Another offseason of NBA talk begins for stunned Kentucky

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Another offseason of NBA talk begins for stunned Kentucky
Kansas State guard Barry Brown, Jr., celebrates during the second half of the team's 61-58 victory while Kentucky guard Shai Gilgeous-Alexander reacts during an NCAA men's college basketball tournament regional semifinal early Friday, March 23, 2018, in Atlanta. (Curtis Compton/Atlanta Journal-Constitution via AP)

LEXINGTON, Ky. (AP) — Kentucky coach John Calipari will take a few days before having a series of offseason meetings with his young team about their futures after an earlier-than-expected exit from the NCAA Tournament.

Calipari said he isn’t sure whether many of his talented freshmen and sophomores might return next season, or declare for the NBA draft.

“Until I sit down with all the guys, talk and see where they are with things and where their families are, I have no idea,” Calipari said.

They’re conversations Calipari knew were upcoming, just not this soon.

The fifth-seeded Wildcats could not take advantage of a clearer path to the Final Four paved by early round upsets of the South Region’s top four seeds. Kentucky fell 61-58 to No. 9 seed Kansas State in a Thursday night regional semifinal in Atlanta.

The disappointing season-ending defeat in which the Wildcats struggled to make shots typified the season for Calipari’s youngest group since his 2009 arrival in Lexington.

Kentucky (26-11) began the season ranked fifth in the Top 25 before dropping and eventually falling out. An up-and-down final month included four consecutive losses, the longest skid in Calipari’s nine-year tenure with the Wildcats.

They responded by playing some of their best basketball, winning four of their final five regular season games and rolling to a fourth consecutive Southeastern Conference Tournament championship as the No. 4 seed.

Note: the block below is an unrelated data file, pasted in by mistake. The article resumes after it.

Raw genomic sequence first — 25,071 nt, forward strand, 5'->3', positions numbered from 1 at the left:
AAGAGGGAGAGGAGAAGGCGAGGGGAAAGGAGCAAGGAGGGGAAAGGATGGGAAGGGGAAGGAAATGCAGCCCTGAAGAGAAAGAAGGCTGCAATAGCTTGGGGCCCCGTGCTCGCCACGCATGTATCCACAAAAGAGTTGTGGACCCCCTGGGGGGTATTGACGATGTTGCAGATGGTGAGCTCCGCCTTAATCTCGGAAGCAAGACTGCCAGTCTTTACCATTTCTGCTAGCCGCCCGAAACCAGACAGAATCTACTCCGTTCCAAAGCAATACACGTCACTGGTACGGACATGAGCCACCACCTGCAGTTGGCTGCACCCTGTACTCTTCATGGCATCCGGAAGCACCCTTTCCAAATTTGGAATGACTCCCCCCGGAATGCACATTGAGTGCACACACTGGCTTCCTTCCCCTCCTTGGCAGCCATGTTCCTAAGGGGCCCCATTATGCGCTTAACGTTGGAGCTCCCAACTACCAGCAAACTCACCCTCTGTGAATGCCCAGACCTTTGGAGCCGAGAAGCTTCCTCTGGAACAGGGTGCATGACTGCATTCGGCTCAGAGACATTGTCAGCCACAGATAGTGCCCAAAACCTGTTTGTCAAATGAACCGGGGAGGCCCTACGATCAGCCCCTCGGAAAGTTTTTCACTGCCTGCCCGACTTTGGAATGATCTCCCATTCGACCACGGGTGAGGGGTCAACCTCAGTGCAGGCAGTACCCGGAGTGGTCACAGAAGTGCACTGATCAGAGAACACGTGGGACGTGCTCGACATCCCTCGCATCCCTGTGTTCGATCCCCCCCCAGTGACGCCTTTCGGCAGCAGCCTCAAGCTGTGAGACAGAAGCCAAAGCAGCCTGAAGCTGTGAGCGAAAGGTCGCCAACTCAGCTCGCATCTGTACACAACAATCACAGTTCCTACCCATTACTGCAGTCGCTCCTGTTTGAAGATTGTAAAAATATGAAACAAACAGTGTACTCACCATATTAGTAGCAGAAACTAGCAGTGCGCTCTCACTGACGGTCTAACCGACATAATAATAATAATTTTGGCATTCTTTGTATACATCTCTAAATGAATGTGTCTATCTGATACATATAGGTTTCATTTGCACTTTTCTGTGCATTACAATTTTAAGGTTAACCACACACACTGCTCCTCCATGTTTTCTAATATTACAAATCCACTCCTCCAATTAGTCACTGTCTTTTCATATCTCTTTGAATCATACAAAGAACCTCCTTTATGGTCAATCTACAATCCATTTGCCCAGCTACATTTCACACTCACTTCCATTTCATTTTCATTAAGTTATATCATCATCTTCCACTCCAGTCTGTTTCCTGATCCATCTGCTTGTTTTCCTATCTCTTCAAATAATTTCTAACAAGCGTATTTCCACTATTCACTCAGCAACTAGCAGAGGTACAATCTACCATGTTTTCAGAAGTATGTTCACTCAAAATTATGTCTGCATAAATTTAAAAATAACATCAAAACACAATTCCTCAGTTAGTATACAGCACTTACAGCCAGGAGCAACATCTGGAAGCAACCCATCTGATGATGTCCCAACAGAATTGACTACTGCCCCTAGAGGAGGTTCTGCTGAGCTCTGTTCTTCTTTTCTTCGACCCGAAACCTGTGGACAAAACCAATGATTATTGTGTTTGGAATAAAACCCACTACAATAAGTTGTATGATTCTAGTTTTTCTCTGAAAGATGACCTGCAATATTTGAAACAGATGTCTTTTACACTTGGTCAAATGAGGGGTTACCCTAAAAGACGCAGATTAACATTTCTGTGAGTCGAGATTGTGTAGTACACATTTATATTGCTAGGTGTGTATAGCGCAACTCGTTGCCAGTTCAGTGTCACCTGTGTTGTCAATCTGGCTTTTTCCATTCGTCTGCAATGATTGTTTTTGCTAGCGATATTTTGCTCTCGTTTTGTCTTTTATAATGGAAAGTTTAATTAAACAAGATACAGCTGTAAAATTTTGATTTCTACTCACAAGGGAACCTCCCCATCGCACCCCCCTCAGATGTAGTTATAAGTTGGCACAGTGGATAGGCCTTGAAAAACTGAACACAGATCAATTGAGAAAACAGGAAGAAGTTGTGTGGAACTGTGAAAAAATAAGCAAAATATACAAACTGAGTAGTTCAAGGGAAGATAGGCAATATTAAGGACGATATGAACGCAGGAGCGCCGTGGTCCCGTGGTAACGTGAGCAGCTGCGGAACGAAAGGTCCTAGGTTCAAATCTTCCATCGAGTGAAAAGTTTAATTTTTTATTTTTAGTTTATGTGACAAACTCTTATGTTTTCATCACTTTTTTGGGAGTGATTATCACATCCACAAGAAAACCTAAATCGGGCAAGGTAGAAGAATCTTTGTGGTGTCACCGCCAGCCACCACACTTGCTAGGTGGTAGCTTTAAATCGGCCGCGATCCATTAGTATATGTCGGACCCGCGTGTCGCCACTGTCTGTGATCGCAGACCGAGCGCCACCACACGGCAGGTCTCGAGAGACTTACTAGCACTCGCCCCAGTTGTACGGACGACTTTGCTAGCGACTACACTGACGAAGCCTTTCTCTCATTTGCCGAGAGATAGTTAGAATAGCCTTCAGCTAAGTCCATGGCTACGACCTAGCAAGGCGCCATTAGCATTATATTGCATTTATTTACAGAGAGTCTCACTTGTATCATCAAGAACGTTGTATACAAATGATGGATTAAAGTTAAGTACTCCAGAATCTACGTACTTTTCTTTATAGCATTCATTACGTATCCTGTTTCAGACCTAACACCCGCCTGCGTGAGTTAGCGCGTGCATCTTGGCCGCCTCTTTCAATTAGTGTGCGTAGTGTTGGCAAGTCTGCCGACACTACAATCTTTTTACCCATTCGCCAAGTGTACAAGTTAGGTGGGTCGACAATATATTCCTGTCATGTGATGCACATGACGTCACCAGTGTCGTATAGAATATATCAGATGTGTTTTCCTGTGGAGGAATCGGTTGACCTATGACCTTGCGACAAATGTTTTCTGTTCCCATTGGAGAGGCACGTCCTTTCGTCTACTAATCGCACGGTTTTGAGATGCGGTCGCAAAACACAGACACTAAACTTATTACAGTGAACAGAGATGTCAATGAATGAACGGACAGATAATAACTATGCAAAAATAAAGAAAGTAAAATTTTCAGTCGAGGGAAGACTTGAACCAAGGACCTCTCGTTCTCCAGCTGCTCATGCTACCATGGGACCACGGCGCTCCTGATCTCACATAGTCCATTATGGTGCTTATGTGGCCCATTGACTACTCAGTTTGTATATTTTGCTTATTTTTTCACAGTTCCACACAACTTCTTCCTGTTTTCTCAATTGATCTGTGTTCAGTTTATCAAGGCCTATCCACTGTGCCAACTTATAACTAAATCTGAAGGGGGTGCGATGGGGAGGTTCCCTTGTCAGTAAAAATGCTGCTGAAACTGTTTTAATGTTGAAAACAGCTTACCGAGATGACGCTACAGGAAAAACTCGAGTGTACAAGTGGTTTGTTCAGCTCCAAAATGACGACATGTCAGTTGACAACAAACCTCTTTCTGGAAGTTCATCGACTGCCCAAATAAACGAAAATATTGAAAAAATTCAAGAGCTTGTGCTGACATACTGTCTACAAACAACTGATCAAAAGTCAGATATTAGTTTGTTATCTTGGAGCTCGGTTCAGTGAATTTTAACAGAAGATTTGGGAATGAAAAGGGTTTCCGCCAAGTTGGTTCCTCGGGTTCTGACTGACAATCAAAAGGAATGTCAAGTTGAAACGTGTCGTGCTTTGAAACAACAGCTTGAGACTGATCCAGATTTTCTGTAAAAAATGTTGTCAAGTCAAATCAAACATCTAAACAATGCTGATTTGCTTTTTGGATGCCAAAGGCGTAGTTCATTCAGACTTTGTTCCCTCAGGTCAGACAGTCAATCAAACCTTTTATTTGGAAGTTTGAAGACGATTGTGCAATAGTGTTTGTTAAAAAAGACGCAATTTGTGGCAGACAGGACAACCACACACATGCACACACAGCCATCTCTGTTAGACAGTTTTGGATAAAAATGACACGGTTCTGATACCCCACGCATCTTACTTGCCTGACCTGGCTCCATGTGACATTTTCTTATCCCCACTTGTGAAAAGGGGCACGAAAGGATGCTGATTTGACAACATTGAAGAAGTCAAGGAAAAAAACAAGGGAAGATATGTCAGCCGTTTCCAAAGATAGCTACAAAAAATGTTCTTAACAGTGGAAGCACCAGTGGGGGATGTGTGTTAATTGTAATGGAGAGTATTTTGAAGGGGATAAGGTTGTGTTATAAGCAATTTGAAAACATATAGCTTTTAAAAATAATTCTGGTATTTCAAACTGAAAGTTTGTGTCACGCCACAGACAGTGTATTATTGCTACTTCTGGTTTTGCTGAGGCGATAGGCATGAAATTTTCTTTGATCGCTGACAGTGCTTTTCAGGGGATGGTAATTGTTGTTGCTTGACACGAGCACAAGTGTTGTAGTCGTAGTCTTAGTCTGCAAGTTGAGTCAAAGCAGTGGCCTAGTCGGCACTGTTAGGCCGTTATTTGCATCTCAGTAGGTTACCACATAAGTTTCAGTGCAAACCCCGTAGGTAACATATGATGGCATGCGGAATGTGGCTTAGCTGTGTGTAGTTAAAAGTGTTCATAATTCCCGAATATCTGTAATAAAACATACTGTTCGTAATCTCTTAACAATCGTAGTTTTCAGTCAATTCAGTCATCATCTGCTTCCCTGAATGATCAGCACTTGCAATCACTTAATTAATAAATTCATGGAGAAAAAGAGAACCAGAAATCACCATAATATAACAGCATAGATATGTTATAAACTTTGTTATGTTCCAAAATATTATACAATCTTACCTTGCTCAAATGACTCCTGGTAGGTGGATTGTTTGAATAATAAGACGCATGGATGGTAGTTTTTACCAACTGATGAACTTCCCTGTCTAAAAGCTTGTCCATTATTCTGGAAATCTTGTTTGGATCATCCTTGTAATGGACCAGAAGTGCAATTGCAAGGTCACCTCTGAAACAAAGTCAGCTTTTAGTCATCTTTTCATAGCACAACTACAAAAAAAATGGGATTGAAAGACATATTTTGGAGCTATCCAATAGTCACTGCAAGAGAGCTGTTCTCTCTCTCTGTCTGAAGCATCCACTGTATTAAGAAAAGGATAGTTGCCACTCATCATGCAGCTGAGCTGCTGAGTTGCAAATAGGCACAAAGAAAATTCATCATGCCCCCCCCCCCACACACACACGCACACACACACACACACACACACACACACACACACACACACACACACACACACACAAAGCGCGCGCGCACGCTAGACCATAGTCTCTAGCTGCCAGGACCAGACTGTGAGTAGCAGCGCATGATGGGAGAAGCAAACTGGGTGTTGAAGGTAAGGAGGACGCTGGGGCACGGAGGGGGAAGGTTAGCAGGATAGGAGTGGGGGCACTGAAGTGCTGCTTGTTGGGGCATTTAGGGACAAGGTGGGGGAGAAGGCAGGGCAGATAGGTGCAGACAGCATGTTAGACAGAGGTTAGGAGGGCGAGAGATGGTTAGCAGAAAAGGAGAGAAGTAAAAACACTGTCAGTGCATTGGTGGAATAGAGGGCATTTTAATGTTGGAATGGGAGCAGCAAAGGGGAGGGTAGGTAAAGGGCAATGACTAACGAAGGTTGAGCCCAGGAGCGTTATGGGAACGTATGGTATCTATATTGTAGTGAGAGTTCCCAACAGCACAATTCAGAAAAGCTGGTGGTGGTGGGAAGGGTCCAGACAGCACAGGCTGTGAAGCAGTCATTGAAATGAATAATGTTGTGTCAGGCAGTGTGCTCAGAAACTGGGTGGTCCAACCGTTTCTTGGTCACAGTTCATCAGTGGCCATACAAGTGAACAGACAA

Kentucky’s quick improvement stoked hopes of a deep NCAA Tournament run and perhaps playing for a ninth national championship next weekend in San Antonio, Texas. That expectation will remain as long as Calipari continues recruiting highly touted prospects.

Despite the early tournament exit Calipari said he took satisfaction in getting the Wildcats to play their best in the postseason.

“Individually and collectively, this was a rewarding year for me,” Calipari said. “I wish it could have ended in another week, but for me to see how individual players got better, for me to see how this team came together, for me to see (forward) Jarred (Vanderbilt) in, Jarred out, all the stuff that went on with injuries, they hung in there and played a bunch of freshmen. I thought they really performed.”

Calipari now moves on to offseason discussions to see which freshmen return and to what extent he must retool — again.

Kevin Knox, Kentucky’s leading scorer at 15.6 points per game, and Shai Gilgeous-Alexander are projected as first-round NBA draft choices and possible lottery selections. Forward PJ Washington has also generated first-round consideration.

Hamidou Diallo — a redshirt freshman guard who nearly entered last year’s draft pool despite not playing at Kentucky — improved his prospects in the tournament and has been mentioned as a first-round possibility. Jarred Vanderbilt made his Kentucky debut in January after missing 17 games with a left foot injury and showed promise as a rebounder, only to sustain an ankle injury that sidelined him for the postseason.

Sophomores Wenyen Gabriel and Sacha Killeya-Jones improved but could return along with guard Quade Green and forward Nick Richards. Freshman guard Jemarl Baker recently began working out after having left knee surgery last fall. Sophomore forward Tai Wynyard played sporadically before being suspended for the second half of the season.

As he routinely does, Calipari will encourage his entire roster to work out with NBA clubs to explore their options. Then the coach will explore his options.

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